“Word.” I said.
The financial guy had asked for a cost center clarified.
“Word to your mother.” Said another coworker.
“Word to my mother? What does that mean? What does my mother have to do with anything?” Said the finance guy, our CFO, at work.
I sighed. “You’re not even remote hip, are you?”
“How could you tell?” The finance guy asked.
I am thankful that I remembered to take allergy medicine this morning. It should make a for a smoother day.
At least, in terms of my head.
I am not exactly sure which dog it was but I woke up to puke in my bed on Tuesday morning.
Doing laundry while it is still dark outside is, in fact, a dream come true.
We have our last dog training class tonight.
I do not want to talk about it.
Vacation starts in less than 48-hours.
That, I am willing to talk about.
I just have survive work, pack, get house ready to leave, pack up the dog stuff, finish the laundry, and so on and so on.
But did I mention I am going on vacation?
I just tried to give blood.
I got rejected by the Red Cross. Couldn’t give blood. They could not find a good vein.
Yet another rejection in a life of rejection…
Don’t worry… My house is protected by Superdog and his faithful and trusted companion, Superpuppy.
They are always on Guard duty.
Saturday morning started with a walk in the park. It went downhill from there, when I had to find some plant leaves to wipe the poop off of my dog’s rear.
Thankfully, I found some cabbage growing in the wild.
My did not seem to care that this was not in our plans.
I took my mother, The Diva, out to dinner on Saturday afternoon, to take some of the pressure off of Sunday’s Mother’s Day, when I was slated to be her indentured servant for the day.
Sunday, after lunch, the servant-status began. There was screens to put in. Some hammering to be done. Pictures to hang. Adoring of The Diva.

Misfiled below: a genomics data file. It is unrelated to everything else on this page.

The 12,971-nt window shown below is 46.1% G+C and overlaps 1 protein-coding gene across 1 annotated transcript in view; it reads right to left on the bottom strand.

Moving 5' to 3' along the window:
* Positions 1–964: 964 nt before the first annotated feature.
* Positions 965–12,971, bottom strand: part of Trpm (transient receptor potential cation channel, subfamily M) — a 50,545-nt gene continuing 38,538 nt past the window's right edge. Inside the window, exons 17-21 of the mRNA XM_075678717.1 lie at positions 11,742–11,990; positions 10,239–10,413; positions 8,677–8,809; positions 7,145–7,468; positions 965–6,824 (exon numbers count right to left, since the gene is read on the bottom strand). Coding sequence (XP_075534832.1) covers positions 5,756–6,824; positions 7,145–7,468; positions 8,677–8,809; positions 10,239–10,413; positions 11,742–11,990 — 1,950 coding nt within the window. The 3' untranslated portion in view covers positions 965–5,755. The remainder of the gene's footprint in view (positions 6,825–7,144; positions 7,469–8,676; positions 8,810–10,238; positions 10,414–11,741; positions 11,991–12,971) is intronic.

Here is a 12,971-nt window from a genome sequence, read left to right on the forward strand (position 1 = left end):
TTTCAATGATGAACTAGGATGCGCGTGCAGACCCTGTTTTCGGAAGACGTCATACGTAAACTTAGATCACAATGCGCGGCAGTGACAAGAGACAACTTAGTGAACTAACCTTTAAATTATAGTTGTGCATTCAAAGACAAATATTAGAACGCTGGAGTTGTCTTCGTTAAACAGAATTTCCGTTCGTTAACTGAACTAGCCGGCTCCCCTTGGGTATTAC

It was exhausting.
I kid – it really was not that bad. And The Diva, who has a whole closet dedicated to purses, was happy with her new purse and wallet I got her.
The downside of the day was that there was this weird combination of snow and hail.
It is very disappointing.
We are off on vacation next week – to the ocean. I hope the cold weather and rain does not follow. I have big plans that involve sunshine and warm weather.
Nothing came of the dog class guy after this week.
Well, other than the continuing self-embarrassing machine was in full force.
First, as we were waiting outside for the class to start and we were chatting. Our dogs were being good – as good as dog in need of a dog-training class could be.
And then, I see him looking down at my feet. He notices I have noticed and he looks at my face. “I think,” he said, “your dog is eating rabbit poop.”
I look down, horrified.
Damn it. My dog was laying at my feet, I guess having a snack.
But, sigh, you’ve met me.
So later, in class, we were working with the dogs on ‘waiting.’ As part of the training, the instructor tells us to practice on one of the doors leading outside, commanding the dog to wait was we open it and to sit until we let them it ok to come with us.
Teddy and I go to a door on the side of the room. We practice a bit but he finally gets it. He gets to come all the way outside with me. The steel door closes with a heavy thud.
And, I turn around to go inside, to repeat the trick and the door won’t open. I pull harder, turn the knob tighter. No such luck. No one else is outside. I have freakin’ locked myself outside. Teddy, my sweet dog, is pretty much obviously to the trauma. He is happy for the opportunity to pee on the outside of the building.